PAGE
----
Capitol riots: When free speech kills democracy - analysis

Free speech and the freedom to protest are critical oxygen to democracy.

Protesters climb the wall of the US Capitol, January 6, 2021.  (photo credit: Courtesy)
Protesters climb the wall of the US Capitol, January 6, 2021.
(photo credit: Courtesy)
Famed US Supreme Court Justice Oliver Wendell Holmes is cited by many as inventing the phrase that one person’s freedom ends where another’s begins.
Without getting into the debate over Holmes’ legacy on free speech, Wednesday’s pro-Trump protests in Washington, which morphed into a mob attack on the US Capitol, is the most blatant wake-up call of many recent incidents that the limits of free speech and protests may need to be reconsidered.
Free speech and the freedom to protest are critical oxygen to democracy.
But free speech and protesting unhinged can also kill, as it did with one of the rioters on Wednesday.
In the modern era of social media disinformation campaigns, of a new absence of courage among the political class to condemn speech that undermines the rule of law, and a general trend toward tribalism in the US, Israel and elsewhere, it is probably long past time to recognize that new limits are needed on speech until these trends become less volatile.
It would be more ideal if all sides of our societies could have an adult conversation and merely agree, without legislation, to act better and more respectfully.
Incidentally, for decades most European countries have had certain limits barring some kinds of speech that the US’s more extreme free speech laws and that Israel’s more extreme anything goes culture allow.
In an age where violence against the US Congress, the Israeli Supreme Court, Attorney-General Avichai Mandelblit or Prime Minister Benjamin Netanyahu would be unthinkable, maybe such limits would be unnecessary.
But we already know that Russia, China, Iran and others are trying to systematically fool and inflame Americans into hating each other with sophisticated disinformation and doctored media.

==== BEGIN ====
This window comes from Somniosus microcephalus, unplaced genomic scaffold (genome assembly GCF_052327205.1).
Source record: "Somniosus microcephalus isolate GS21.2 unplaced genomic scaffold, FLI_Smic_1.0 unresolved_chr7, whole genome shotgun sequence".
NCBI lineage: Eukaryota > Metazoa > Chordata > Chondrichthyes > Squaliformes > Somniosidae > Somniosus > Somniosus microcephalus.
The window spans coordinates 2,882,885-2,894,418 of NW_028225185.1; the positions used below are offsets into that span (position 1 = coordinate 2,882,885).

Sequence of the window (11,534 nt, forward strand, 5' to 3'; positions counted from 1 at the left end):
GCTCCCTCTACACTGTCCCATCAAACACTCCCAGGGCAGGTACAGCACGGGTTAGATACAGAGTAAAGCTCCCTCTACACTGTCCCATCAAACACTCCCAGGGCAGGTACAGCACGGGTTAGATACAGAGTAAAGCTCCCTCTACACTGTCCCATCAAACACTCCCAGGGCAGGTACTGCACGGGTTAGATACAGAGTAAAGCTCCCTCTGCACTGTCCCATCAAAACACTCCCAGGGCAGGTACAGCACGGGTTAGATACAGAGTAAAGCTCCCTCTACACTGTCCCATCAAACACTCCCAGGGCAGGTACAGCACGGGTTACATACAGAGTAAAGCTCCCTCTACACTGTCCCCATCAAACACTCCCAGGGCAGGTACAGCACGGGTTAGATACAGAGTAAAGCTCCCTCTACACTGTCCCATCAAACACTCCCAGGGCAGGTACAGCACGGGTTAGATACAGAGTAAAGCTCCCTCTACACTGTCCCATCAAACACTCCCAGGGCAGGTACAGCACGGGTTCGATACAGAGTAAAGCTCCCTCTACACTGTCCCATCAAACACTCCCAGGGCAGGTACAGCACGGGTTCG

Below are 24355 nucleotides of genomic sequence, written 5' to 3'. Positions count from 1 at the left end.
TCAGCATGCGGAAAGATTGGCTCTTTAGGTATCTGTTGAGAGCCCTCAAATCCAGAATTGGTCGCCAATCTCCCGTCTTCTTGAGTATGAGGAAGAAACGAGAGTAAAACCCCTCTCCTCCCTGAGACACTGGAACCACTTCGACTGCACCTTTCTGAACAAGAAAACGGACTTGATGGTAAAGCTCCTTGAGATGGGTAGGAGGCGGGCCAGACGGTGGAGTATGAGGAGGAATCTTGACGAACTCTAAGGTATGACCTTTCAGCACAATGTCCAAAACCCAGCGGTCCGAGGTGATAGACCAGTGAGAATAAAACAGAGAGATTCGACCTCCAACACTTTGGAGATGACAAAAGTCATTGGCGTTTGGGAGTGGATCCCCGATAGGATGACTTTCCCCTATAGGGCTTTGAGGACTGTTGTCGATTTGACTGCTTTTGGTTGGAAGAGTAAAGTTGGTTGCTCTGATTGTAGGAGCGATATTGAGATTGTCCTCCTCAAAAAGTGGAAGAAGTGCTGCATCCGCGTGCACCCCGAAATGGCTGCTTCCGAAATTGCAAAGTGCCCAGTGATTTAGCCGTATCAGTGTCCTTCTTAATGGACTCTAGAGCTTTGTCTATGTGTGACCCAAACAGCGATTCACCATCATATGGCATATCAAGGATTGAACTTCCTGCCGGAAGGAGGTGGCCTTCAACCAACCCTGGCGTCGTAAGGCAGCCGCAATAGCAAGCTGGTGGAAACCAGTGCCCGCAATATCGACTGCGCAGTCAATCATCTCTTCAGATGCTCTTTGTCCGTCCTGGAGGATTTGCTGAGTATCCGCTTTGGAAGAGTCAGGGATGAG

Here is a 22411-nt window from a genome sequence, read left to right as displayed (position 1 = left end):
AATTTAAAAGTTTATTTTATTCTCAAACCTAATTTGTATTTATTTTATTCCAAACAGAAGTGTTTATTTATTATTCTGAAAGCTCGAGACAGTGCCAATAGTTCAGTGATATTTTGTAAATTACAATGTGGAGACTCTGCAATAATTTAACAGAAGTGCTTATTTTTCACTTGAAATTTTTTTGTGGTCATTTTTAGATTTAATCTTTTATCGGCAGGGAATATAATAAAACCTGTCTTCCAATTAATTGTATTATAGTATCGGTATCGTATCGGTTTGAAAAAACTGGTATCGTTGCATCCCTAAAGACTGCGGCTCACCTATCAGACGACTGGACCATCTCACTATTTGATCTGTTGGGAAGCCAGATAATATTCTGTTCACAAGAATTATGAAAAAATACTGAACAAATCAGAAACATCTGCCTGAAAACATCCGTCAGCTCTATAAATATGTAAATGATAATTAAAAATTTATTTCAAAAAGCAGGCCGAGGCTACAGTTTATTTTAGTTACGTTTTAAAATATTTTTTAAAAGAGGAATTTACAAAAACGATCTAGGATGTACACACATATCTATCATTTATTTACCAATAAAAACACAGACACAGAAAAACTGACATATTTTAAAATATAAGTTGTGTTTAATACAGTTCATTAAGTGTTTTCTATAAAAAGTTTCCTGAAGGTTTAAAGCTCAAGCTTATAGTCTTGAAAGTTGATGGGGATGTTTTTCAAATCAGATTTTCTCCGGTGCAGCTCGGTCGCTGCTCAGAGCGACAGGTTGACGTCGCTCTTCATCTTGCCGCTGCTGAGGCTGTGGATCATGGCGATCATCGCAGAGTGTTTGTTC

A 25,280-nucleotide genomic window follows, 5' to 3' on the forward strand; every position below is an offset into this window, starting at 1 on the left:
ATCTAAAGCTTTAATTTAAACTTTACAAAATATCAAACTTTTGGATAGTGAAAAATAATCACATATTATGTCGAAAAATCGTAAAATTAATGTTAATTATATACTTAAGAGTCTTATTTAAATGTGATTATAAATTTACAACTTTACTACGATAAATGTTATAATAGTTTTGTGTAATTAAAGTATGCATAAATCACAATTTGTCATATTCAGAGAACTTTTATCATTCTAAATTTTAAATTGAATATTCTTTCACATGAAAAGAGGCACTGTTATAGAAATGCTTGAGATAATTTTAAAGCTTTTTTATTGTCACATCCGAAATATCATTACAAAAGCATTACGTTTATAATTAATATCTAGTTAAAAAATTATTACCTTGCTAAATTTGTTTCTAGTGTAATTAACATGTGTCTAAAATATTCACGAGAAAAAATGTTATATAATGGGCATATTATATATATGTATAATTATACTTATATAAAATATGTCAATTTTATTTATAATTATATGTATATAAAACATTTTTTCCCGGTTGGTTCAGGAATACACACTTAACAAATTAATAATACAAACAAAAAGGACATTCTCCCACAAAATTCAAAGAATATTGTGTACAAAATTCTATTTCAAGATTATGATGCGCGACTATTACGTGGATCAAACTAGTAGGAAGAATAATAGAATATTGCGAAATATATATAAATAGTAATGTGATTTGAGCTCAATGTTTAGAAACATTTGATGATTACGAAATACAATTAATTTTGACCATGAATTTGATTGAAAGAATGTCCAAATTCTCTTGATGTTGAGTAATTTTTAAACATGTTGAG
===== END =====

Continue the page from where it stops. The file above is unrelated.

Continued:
We also know that foreign actors and some irresponsible domestic political officials in both the US and Israel have used social media to do the same at times.
In an era where some Israeli officials talk about using a D-9 bulldozer on the Israeli Supreme Court, where protests in the US and Israel on both the Left and the Right sometimes seem unwilling to accept either election results or decisions by law enforcement, we may need to protect ourselves from ourselves – especially on social media.
Both Democrats and Republicans have been furious with Facebook and other social media giants over their conduct during the 2016 and 2020 US presidential elections.
They pretty much agree that bipartisan regulation is needed to set standards for social media, especially surrounding elections, so that extreme and destabilizing foreign and domestic speech will be contained on both sides of the aisle.
Israeli law enforcement has been handling much of the issue in Israel, but without new legislation, the protection it can give is limited.
There may also need to be some limits on public figures and on protests.
Democracy would be in grave danger if no protests were allowed outside the attorney-general’s office (on one end of today’s controversies), or the Prime Minister’s Office (on the other end.)
But unending and constant protests, especially some done without permits, aid in ignoring social distancing in the corona era, create escalation, and a new potential for physical violence and radicalization.
The Israeli Supreme Court has placed some limits on how close to certain buildings protesters can stand, and how late at night the protests can last.
But the legislature may need to get involved to consider other limits, as long as there is continued robust space to protest and limits are bipartisan.
This year has seen public figures use their immunity to blatantly violate court gag orders, threaten law enforcement officials, and declare rivals as dangers to the state.
It is highly problematic for public officials to use their perch to violate laws and cause incitement.
Once again, any limits on public officials’ speech must be bipartisan, and it is likely that deciding on violations and penalties that would make people think twice would need to be carried out by a body that includes non-politicians.
This last point may also be critical to the continued health of democracy in the US and Israel.
There is an important passionate debate about whether the judiciary, the attorney-general and other non-elected officials have too much unchecked power.
Maybe reforms are needed for greater oversight over unelected officials.
But the breakdown in the US, especially Trump’s last-minute plea to get Vice President Mike Pence to overturn the election, is a cautionary tale.
There is a reason we have unelected officials in certain roles.
It is so that in volatile times, those officials will be far more likely to act in the long-term interests of the state and its citizens regardless of party affiliation.
Pence fulfilled his duty to serve as a mere vote counter.
But what if he had not?
In any new social contract to rebalance free speech and the right to protest, especially on social media, relying on non-elected officials selected on a bipartisan and apolitical basis may at some point be the only way to ensure fairness.


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